Resources for Educators
The Maryland Department of Natural Resources is committed to enhancing the natural resources stewardship ethic of all Maryland citizens. That is why we offer a variety of services for K-12 students, teachers, and other Maryland residents.
- Our professional development opportunities for teachers provide them with cutting-edge scientific information and teacher-tested lesson plans.
- Many of the educator materials and services are free or low-cost.
- Educational literature and workshops for adults help all Maryland citizens improve the environment in which they live.
- Our summer camps and special events teach youth about the environment and what they can do to protect it.
For the LOVE of Environmental Education
April was Environmental Education (EE) month in Maryland. April hosts Earth Day (4/22) and Arbor Day (4/9) -- both celebrations of our collective efforts toward understanding and stewarding where we live. These formal recognitions, though, are really a celebration of love. Theodore Roosevelt compelled our nation’s people to love their land and the romance this land inspires when he said, “Here is your country. Cherish these natural wonders, cherish the natural resources, cherish the history and romance as a sacred heritage, for your children and your children's children. Do not let selfish men or greedy interests skin your country of its beauty, its riches or its romance.”
And speaking of romance, environmental education (EE) has much in common with that form of love. Both come from the heart, are often strengthened by fear of what might be lost, can be messy and uncomfortable (in EE, think sweaty, muddy, bug-bitten, blissful students and teachers), are provocative (as great teaching/learning should be), attempt to simplify the complex, are compelling and forgiving, and can be poignant and bittersweet--to be effective, EE must be able to take heartbreaking issues and illuminate the hopeful possibilities within them.
Environmental education IS a labor of love. To work in this field is to commit to a life that is underfunded but worth every gratifying “A ha!” moment captured on each field trip. Environmental educators work long hours outdoors; have safety and skills training beyond most education occupations; fund positions and programs (often run on a shoestring budget) through grants, memberships, donations, and program fees. They need to be able to teach concepts across multiple academic disciplines, understand how education standards are being met in the process, and ensure that the programs can attract students.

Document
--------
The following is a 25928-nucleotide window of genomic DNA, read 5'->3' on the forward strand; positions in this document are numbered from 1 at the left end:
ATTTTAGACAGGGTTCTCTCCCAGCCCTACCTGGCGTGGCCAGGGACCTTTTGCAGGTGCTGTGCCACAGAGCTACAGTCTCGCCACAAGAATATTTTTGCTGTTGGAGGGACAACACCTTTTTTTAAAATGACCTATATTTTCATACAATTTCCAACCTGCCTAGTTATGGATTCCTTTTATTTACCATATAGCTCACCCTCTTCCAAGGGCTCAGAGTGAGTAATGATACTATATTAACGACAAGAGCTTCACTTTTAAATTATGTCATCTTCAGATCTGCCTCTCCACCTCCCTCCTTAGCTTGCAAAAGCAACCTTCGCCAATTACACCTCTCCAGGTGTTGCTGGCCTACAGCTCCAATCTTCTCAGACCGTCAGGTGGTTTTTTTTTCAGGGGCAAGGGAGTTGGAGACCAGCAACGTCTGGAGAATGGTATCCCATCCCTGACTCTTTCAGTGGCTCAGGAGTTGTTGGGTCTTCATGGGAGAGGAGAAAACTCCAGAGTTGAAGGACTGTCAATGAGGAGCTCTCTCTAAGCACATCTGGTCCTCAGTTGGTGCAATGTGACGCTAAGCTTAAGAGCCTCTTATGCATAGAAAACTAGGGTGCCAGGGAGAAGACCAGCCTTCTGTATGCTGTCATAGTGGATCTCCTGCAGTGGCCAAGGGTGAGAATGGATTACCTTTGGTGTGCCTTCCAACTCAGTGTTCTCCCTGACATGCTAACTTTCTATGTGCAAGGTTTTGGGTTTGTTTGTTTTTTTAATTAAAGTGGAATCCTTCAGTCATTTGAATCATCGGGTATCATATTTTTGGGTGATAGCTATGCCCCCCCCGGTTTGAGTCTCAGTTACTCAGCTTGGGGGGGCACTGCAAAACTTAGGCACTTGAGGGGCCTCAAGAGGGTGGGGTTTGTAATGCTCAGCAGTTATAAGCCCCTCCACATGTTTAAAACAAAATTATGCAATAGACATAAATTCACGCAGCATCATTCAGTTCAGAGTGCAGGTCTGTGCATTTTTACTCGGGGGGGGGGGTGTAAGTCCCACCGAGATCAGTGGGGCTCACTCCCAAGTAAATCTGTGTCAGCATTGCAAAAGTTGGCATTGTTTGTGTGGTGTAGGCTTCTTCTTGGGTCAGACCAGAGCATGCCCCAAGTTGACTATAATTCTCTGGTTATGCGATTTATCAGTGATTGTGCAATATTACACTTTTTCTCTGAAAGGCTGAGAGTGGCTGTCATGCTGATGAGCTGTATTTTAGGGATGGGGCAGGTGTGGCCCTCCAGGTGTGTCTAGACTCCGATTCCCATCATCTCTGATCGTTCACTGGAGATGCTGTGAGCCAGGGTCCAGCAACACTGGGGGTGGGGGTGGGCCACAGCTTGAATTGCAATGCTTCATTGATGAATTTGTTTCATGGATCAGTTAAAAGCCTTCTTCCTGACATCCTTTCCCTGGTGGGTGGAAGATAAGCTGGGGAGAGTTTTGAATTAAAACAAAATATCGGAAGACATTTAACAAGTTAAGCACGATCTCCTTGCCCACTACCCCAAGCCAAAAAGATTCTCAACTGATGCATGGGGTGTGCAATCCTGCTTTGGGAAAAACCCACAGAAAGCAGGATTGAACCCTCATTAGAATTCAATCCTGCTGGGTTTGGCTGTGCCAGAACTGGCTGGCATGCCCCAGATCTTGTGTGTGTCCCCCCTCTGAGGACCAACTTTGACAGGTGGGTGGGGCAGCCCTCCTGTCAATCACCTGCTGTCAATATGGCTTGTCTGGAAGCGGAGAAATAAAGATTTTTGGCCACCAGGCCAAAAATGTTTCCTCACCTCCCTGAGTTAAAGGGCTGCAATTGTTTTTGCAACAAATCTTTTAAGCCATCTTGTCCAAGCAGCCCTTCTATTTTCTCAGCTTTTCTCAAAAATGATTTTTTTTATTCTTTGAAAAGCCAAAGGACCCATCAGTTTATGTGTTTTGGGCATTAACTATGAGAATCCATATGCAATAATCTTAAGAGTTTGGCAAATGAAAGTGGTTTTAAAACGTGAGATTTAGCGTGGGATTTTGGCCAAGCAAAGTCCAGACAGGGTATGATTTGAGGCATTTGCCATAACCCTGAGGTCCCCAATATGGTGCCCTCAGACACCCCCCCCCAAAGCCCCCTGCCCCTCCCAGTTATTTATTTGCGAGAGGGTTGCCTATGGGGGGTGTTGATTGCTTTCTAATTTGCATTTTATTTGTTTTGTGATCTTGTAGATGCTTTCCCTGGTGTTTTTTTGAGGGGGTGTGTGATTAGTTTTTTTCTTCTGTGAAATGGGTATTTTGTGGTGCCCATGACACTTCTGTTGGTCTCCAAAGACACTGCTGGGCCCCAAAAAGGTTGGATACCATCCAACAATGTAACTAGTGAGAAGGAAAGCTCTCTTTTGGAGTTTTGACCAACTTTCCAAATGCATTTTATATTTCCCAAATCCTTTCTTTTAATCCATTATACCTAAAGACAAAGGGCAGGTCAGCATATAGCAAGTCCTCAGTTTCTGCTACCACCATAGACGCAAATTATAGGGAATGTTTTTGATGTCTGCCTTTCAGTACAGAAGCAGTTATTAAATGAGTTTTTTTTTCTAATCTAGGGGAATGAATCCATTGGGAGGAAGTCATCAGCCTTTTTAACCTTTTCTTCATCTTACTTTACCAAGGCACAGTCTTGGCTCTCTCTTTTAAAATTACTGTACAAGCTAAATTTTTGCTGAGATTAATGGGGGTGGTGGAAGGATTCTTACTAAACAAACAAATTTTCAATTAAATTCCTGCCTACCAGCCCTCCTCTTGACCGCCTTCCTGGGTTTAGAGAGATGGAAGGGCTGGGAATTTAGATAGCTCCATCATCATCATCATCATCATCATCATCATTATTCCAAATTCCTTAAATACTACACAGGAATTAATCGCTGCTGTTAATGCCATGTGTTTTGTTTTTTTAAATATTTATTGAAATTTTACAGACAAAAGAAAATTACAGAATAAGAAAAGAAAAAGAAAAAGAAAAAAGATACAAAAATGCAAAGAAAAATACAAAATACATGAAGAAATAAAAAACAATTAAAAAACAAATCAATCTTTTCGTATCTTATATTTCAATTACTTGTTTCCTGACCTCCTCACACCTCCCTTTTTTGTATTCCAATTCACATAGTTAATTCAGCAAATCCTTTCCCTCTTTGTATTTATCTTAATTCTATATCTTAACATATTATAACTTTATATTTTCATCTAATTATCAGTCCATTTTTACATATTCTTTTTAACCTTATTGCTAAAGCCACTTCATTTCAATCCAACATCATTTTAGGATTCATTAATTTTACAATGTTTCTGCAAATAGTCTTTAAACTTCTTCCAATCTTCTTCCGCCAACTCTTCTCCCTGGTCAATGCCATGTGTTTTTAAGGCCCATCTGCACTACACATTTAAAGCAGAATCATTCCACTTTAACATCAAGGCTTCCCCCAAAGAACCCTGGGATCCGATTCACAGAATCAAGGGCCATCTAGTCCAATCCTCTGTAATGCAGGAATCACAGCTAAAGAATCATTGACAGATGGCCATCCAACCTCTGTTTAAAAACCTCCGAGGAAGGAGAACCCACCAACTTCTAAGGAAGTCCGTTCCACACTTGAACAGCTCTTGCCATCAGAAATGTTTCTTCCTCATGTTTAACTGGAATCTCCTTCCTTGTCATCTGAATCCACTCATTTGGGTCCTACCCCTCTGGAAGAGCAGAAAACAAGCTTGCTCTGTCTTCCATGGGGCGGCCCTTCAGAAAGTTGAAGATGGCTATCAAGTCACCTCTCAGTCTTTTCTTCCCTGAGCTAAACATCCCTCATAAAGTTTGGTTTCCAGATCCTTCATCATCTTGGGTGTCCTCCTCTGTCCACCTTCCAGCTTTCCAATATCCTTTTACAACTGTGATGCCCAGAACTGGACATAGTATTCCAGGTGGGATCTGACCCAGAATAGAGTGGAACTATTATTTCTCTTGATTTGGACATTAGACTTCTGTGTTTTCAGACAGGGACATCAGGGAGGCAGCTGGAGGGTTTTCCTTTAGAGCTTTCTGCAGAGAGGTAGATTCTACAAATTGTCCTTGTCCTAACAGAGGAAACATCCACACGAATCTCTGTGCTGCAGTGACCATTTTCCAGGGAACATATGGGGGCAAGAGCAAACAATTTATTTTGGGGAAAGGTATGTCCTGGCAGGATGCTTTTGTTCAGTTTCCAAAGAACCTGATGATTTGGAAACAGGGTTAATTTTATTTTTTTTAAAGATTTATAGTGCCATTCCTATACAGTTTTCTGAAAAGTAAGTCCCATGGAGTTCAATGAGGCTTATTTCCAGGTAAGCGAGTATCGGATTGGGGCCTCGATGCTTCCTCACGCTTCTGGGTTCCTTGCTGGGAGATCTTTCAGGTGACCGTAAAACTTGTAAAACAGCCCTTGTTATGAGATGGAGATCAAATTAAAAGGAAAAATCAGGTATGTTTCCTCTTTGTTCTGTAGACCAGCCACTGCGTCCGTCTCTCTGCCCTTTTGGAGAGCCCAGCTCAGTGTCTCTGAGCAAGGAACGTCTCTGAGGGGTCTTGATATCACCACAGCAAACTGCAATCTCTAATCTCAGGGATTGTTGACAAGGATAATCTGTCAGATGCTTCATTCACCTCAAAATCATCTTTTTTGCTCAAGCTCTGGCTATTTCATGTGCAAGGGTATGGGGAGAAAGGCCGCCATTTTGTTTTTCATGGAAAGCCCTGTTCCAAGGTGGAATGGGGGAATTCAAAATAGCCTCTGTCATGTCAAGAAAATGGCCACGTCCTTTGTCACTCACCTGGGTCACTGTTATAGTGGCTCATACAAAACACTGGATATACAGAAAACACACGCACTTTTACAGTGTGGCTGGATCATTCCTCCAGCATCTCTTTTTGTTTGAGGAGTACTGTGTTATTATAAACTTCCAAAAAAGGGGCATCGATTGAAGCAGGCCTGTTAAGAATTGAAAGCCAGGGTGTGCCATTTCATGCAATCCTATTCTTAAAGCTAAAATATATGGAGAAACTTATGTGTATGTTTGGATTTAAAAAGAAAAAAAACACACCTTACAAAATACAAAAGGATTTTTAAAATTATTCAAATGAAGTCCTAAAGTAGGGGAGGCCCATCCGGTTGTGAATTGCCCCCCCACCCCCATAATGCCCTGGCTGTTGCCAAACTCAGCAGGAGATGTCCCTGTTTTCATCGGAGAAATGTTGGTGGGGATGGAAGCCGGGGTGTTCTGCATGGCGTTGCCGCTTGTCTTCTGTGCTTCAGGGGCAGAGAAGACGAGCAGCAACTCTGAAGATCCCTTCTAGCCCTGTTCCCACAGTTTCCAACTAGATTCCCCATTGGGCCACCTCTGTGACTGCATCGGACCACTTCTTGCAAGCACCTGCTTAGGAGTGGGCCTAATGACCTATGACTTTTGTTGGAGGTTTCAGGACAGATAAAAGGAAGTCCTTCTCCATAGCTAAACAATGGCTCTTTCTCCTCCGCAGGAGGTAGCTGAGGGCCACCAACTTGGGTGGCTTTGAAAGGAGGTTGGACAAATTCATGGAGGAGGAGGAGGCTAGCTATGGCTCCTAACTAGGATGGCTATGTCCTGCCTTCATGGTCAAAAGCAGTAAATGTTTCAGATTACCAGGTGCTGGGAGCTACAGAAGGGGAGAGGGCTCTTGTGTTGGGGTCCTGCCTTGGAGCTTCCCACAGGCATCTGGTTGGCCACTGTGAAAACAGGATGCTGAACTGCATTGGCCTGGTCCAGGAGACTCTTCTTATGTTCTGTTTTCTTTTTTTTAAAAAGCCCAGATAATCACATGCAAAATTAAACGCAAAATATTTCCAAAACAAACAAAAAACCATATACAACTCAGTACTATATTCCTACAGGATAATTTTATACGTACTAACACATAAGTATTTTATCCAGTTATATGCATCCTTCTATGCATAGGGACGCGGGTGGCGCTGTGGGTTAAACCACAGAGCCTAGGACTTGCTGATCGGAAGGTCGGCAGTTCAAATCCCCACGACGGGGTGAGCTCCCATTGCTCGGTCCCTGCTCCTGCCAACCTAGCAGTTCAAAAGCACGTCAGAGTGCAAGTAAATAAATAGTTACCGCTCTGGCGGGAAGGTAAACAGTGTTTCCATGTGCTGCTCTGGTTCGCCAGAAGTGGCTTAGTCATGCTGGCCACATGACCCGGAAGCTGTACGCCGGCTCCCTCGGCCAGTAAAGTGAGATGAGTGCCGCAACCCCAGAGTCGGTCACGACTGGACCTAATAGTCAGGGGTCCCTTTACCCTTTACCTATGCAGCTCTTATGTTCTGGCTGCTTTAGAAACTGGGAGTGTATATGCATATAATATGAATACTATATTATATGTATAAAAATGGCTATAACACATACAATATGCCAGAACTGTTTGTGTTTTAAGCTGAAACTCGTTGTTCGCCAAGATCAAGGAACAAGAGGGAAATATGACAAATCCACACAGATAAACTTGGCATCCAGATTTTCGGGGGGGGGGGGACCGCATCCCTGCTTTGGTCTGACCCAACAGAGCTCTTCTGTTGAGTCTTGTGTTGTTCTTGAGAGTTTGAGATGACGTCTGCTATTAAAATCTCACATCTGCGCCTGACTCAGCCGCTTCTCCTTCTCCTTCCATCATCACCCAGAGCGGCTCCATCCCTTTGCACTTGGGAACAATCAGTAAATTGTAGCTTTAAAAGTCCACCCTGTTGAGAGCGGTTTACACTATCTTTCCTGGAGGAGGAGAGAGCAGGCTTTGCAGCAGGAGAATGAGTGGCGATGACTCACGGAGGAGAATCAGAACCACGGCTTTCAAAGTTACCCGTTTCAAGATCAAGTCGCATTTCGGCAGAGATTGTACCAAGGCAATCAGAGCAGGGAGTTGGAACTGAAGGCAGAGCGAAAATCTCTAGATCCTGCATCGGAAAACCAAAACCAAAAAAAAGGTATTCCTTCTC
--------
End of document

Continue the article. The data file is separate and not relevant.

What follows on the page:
We are fortunate that today, in Maryland, EE is recognized as more than just a field trip – it is a means to academic achievement, to stewardship practices, to healthy living, to a citizenry who understands and is actively engaged in promoting sustainability. As a national leader in environmental literacy efforts, Maryland takes EE seriously with State, Federal and local partners advancing EE opportunities by leveraging assets through the Partnership for Children in Nature, and the MD No Child Left Inside Coalition. By training teachers to use the environment as an integrated context for learning and by rewarding schools who are rigorous in their commitment to the environment with a Maryland Green Schools award, Maryland will be the first state to graduate environmentally literate citizens from its schools. Environmentally literate citizens are those who have the capacity to perceive and interpret the relative health of environmental systems and to take appropriate action to maintain, restore or improve the health of those systems. These citizens demonstrate a long-term, personal commitment to living sustainably. Environmental literacy is the goal of environmental education.
But it all comes back to love. “People protect what they love.”--Jacques Cousteau. And...like loving someone, you’ve got to get to know and understand them. So, get to know your world and to understand its complexities. Start in your backyard. Go to our state parks, county parks, national parks, community parks. Learn to fall in love with where you live. Love it enough to want to nurture it. April is a great month to celebrate love.
- Junior Hunter Field Day Events set in June
Events in Anne Arundel, Baltimore, Queen Anne's and Somerset counties.
Youth with an interest in hunting, shooting sports and wildlife management are invited to participate in a regional summer Junior Hunter Field Day event.
- Growing Up WILD Educators Workshop scheduled for June 29 at the National Aquarium
Growing Up WILD is an interdisciplinary early childhood education program that builds on children's sense of wonder about nature, inviting them to explore wildlife and the world around them.
- Data and the Estuary
This 5 day program provides teachers with the resources, knowledge and experience to integrate estuaries and related topics into their classroom. Teachers will participate in hands-on, field based investigations. Two programs will be held: Western Shore Course (June 24-28, 2013) & Eastern Shore Course (August 5-9, 2013). For more information, contact: Coreen Weilminster, firstname.lastname@example.org or call: 410-260-8828
- Aquatic Resource Education
- ARE Grants
- Project Wet
- TEAM DNR
- Raising Horseshoe Crabs
in the Classroom
- Sunfish and Students
Raising Bluegills in the Classroom
- Trout in the Classroom
- Green Eggs & Sand
- Healthy Water,
- Hooked on Fishing
- Storm Drain Stenciling
- "Be a Part of Something BIG!"
- Full List of Programs
- Upcoming Events & Workshops
- Education Homepage
- Indicates that the program is now aligned with Marylandís new Environmental Literacy Standards!
- Cindy Etgen
Aquatic Resources Education Section Chief - Chesapeake and Coastal Services
MD Department of Natural Resources
580 Taylor Ave., E-2
Annapolis, MD 21401